The Franchy Cordero experiment started off with a bang. After an impressive spring training with the Baltimore Orioles, he didn’t make the team and the Yankees snatched him on the cheap. In his first seven games in pinstripes, the lefty-hitting outfielder was hitting a cool .280/.333/.800 with four homers and a 208 wRC+. His 7.4 percent walk rate and 25.9 percent strikeout rate were much better than his career norms, particularly the punchouts.
Well, the regression monster is hitting Cordero really hard right now. His triple slash line is down to .186/.222/.488, and his 92 wRC+ tells us that his early-season success was a bit of a mirage. Since the Yankees didn’t really address outfield depth with quality offseason acquisitions in the offseason, they have been stuck with the likes of Cordero and Willie Calhoun. The organization’s inaction in the weeks and months prior to the season is really coming back to bite them, because thanks to injuries to Giancarlo Stanton and Harrison Bader they have been forced to feature one or both players most nights.
Both Cordero and Calhoun had shown promise in the past. The former can hit the ball really hard and far, while the latter was a top prospect back in the day. It looks like it isn’t happening for any of them in the Bronx, though. Cordero has been unplayable for several days now. His swinging strike and contact rates are starting to regress to his career norms. He has a 62.5 percent contact rate and a 18.2 percent SwStr% since April 13th, with a .111 OPS and a -83 wRC+ since that day.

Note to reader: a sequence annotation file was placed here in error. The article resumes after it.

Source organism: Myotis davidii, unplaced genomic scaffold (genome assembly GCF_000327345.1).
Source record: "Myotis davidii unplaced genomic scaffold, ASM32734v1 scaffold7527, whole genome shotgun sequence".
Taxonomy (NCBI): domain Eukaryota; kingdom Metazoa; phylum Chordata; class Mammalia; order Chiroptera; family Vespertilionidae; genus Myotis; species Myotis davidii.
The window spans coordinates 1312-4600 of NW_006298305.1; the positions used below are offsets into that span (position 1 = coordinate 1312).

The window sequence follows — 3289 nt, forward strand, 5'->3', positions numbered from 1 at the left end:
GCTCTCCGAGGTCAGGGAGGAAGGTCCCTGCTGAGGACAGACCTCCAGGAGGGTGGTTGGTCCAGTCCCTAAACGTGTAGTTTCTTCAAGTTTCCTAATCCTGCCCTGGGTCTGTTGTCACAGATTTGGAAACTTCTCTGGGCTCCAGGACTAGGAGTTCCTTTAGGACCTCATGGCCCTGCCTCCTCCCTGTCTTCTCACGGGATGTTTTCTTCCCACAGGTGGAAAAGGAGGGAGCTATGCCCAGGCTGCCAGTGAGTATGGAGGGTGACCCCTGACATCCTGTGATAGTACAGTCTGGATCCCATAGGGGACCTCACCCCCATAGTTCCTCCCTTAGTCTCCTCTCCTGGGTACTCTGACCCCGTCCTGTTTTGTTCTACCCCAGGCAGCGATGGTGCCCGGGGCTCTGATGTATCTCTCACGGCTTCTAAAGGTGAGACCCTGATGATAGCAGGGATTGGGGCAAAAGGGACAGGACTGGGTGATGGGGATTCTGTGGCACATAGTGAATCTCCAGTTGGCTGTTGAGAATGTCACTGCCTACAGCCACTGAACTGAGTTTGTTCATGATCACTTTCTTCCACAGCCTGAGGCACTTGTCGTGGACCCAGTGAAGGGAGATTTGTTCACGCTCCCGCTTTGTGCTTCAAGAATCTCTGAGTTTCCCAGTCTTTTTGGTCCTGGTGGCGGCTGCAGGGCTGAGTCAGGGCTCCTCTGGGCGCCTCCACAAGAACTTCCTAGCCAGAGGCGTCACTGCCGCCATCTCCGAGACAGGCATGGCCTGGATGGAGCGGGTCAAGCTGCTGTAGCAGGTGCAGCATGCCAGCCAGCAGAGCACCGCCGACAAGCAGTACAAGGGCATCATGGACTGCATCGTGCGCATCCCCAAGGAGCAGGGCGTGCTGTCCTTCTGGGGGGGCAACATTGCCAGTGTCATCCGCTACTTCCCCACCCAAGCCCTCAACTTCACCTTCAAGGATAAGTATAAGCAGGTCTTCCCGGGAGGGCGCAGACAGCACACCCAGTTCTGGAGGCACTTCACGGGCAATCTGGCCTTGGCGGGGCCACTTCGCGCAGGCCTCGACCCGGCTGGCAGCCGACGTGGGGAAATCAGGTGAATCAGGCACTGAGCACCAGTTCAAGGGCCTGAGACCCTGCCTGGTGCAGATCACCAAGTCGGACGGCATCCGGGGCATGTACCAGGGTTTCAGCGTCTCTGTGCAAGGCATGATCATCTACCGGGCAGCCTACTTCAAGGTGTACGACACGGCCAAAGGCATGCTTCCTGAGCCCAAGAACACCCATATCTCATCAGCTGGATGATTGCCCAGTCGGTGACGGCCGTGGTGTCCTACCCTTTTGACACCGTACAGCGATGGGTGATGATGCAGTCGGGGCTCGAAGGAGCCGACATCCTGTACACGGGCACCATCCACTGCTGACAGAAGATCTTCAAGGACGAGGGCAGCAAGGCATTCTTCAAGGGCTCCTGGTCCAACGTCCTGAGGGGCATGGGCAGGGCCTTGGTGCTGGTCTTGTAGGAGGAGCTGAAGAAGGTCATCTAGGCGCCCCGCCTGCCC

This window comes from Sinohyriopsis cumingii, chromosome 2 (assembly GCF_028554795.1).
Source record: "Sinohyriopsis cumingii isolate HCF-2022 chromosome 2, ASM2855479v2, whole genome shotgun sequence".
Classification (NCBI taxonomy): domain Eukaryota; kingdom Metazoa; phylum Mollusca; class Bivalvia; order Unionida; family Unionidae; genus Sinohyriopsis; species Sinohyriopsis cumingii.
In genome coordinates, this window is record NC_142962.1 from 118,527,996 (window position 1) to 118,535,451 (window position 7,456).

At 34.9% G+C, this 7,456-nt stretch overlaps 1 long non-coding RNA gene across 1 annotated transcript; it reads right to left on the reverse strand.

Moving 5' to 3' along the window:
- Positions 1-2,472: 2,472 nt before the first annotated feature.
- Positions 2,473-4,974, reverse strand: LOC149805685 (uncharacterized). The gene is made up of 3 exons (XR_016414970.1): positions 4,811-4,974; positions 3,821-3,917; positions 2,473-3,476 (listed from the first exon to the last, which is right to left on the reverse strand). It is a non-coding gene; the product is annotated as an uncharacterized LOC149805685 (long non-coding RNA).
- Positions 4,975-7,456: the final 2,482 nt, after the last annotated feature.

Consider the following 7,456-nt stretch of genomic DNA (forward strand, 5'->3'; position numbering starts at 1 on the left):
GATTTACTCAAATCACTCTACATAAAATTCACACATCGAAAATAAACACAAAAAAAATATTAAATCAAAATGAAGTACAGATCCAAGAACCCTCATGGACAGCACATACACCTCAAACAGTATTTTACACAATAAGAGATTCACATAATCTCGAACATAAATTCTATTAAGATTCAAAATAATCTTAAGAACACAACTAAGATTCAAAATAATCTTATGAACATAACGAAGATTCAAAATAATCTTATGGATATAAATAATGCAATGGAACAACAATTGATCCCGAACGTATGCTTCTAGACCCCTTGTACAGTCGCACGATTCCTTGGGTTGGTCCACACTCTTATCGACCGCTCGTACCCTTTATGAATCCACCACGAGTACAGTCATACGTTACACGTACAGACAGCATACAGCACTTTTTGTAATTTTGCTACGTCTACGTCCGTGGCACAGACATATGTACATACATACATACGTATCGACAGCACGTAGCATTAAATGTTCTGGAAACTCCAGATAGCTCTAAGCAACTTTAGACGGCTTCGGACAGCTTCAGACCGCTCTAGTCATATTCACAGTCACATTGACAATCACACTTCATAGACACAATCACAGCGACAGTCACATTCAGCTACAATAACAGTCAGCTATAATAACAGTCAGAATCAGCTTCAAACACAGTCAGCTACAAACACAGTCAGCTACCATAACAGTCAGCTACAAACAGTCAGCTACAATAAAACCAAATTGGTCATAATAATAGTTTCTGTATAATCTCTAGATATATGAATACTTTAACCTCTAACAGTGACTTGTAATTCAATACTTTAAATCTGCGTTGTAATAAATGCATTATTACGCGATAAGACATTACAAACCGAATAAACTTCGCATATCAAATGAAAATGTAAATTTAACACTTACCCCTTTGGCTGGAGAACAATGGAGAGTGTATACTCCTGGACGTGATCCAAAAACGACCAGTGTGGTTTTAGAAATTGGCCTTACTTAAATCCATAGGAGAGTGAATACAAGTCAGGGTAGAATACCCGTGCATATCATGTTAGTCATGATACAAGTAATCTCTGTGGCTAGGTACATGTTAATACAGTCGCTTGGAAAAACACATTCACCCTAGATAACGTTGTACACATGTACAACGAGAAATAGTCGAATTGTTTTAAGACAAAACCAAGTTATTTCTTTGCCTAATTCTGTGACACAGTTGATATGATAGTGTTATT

For the season, he is sporting a 35.2 percent O-Swing%, which is the rate at which he swings at pitches outside of the zone. His career mark is 33.4 percent, so yes, he is expanding the zone quite a bit. He was making quite a bit of contact in the first few games of the year, but his contact rate is already at 68.5 percent, close to the 65.5 percent mark he has in his MLB tenure so far.
Perhaps most critically, the book is out on him: he still can’t hit breaking balls. His whiff rate against them this year is a mind-blowing 53.3 percent, and he has a .069 xwOBA against them.
Before Monday’s game, he hadn’t walked since April 10th and he didn’t have a single hit since April 14th. The Yankees have no choice but to include him in their rotation for the time being, but it’s mainly their own fault for failing to bring in at least one proven outfielder before the season.
Cordero and Calhoun might have had some untapped potential in theory, but they were, or are, anything but proven. The Yankees knew before the season that outfield was a position to reinforce, and chose to ignore it.
Perhaps Cordero could adjust back if given an extended chance, but he has gotten them in the past, with other teams, and hasn’t done much with them. The Red Sox, for example, gave him 275 plate appearances last year, and he mustered the same 92 wRC+ he is currently sporting for the Yanks this year (before Monday’s game). We are getting close to the moment in which the Yankees need to make a move of some kind, because the on-field performance just isn’t there.